Never thought I would be proud to be called a hooker, but I am flattered. Thank you.
My DH never thought he'd be proud to say he married one!

The room cleared and there I stood like a statue, completely in shock. A click in the duct work matched the beat of the throb in my amputated leg.
You've given us a wounded warrior. I like it. Your heroine is instantly more likeable. We're solidly in her corner now against the big meanies who are doing . . . whatever it is they've done to her. We don't know because you're such a big tease, but we're dying to find out.
Thanks.

Jesse’s arm wrapped around my shoulder. Slowly I turned to him. This changed everything for him, too.

“I’m going with you.”
He stands by his partner. We like him. A lot.

“No,” I told him firmly. “Absolutely not.”

“I’ll never leave your side.”

I would do the same in this situation, if the roles were reversed, but I had to let Jesse go.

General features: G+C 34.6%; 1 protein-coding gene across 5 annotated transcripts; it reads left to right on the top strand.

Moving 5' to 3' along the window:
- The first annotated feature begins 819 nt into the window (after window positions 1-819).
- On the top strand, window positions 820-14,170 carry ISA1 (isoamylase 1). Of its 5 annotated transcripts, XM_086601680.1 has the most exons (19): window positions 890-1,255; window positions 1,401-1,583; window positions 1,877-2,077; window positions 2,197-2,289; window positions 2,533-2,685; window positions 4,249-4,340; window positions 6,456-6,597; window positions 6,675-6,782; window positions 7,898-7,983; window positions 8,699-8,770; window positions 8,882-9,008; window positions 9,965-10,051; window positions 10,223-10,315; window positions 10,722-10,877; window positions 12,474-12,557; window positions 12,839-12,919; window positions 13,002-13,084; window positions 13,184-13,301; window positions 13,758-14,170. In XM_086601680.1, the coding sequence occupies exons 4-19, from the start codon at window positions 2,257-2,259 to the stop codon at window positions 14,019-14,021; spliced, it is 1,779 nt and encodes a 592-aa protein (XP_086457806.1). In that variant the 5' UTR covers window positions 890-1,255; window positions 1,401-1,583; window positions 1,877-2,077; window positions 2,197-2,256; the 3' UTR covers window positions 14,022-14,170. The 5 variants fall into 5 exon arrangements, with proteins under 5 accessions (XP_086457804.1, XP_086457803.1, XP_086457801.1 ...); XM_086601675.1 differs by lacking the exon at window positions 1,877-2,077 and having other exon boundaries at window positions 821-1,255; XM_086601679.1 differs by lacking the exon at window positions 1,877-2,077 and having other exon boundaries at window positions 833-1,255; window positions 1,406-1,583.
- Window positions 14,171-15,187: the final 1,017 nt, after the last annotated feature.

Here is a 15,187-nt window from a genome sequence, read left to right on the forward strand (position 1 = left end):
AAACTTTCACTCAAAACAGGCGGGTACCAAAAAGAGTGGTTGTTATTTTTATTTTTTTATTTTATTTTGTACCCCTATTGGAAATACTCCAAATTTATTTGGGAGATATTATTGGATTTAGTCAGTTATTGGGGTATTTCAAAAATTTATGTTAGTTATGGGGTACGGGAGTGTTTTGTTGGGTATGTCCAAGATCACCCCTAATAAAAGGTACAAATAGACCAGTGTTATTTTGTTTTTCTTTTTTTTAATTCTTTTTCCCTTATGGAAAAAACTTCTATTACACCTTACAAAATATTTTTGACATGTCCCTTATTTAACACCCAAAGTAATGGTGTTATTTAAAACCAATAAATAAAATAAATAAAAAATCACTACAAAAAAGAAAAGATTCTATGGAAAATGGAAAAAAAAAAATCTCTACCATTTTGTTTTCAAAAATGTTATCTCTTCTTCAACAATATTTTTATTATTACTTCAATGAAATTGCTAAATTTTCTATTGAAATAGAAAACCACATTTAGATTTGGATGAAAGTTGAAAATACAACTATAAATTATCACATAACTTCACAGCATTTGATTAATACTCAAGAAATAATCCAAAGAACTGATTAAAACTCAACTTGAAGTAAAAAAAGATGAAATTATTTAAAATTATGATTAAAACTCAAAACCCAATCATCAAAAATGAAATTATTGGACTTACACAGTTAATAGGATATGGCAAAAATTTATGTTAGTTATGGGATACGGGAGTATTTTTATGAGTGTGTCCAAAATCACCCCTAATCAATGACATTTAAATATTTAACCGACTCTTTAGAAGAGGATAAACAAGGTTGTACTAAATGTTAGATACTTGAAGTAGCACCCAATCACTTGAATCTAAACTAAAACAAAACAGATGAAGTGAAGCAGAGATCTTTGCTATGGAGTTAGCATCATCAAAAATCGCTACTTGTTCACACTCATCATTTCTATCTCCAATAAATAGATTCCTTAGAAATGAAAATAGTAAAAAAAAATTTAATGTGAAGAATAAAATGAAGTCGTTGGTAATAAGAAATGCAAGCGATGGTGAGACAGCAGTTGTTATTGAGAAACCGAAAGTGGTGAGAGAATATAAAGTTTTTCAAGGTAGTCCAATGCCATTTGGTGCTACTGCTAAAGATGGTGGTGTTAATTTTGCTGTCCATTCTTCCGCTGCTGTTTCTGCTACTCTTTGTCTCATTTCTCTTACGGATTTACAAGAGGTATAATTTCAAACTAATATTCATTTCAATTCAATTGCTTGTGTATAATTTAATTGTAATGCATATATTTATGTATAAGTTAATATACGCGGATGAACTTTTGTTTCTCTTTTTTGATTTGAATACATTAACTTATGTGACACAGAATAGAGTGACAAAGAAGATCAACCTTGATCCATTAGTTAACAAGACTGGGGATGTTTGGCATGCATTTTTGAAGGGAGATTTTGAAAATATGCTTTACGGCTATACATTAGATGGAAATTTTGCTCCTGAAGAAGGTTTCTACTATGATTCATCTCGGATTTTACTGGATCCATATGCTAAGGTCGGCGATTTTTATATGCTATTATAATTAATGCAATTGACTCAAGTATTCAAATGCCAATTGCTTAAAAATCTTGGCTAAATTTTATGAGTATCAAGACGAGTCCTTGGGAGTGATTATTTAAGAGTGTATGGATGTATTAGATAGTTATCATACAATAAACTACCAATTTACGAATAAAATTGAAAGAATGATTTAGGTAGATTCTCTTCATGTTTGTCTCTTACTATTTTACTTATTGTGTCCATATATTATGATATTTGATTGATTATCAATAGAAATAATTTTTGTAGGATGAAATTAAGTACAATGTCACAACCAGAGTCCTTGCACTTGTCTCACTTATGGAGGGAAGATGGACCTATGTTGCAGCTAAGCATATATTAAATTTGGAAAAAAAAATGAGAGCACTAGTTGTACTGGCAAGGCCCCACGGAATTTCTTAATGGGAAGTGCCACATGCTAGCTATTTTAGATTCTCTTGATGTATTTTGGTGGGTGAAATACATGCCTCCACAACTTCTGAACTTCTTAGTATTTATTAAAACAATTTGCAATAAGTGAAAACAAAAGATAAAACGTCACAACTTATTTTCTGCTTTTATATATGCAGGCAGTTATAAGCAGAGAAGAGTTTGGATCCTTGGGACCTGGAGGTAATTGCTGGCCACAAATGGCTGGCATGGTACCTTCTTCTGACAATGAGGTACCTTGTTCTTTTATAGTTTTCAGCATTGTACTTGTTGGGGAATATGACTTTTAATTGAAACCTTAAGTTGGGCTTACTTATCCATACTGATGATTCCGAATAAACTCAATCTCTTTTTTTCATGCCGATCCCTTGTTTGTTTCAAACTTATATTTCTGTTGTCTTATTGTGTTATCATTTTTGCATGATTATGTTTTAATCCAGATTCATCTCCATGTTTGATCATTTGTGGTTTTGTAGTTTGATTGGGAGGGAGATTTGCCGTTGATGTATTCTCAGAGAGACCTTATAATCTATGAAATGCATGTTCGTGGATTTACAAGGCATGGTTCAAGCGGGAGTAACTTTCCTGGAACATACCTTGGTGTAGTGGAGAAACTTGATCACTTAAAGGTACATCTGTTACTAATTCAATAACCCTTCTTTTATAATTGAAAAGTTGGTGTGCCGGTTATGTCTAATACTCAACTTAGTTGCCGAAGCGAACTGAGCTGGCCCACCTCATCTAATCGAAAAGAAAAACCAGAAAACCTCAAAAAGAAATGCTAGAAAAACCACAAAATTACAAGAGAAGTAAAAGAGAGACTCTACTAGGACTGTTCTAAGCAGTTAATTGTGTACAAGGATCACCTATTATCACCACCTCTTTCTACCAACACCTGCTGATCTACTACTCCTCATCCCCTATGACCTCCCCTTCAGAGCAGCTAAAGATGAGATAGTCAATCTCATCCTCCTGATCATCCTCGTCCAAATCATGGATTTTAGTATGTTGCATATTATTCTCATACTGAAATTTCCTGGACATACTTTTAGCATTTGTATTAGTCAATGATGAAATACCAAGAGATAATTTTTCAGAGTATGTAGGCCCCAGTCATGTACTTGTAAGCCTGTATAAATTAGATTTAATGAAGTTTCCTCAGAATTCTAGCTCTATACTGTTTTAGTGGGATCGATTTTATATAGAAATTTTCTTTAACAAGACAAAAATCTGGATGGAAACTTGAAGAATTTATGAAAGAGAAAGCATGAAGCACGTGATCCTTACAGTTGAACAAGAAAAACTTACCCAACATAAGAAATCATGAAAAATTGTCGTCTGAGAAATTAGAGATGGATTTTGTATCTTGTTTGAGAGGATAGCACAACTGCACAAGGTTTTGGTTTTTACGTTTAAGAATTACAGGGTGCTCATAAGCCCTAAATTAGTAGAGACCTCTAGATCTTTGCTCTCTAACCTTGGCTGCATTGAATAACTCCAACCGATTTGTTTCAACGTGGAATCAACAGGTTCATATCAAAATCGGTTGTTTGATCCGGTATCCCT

Without a goodbye, or thanks for being the best partner and friend a person could ever have, I shoved past him to the rickety elevator that led to a tiny, century old building in a forgotten part of town and headed to the only place I had ever known as home. Soon, it would be a place I would never see again.

Yet another good hook. Kimberly, this is the best example of embedded hooks we've ever had in an excerpt on Red Pencil Thursday. Keep this up and they'll start saying things about your writing. Things like "page-turner."
Thank you so much for this opportunity, Emily. I’ve been following your blog since I met you this spring at RT during the pre-con workshop where you inspired me to be a hooker. RPT has been a great help to me and I’ve recommended it to every author I know.
Thanks for recommending my blog to your friends, Kimberly. I appreciate that very much. Wear your Hooker Badge with pride! You've earned it.

Kimberly Meyer's bio: When she's not writing, Kim can be found playing with tractors on the family farm. She lives in northwest Ohio with her husband, her two children, and her monstrous Saint Bernard.
My website: kimberlymeyeronline.com


Now it's your turn. Please leave your comments or suggestions for Kimberly. This is also a good place for me to let you all know that Kim was the last volunteer in my queue. If you'd like to be a RPT victim/volunteer, please contact me through my website for the details.

27 comments: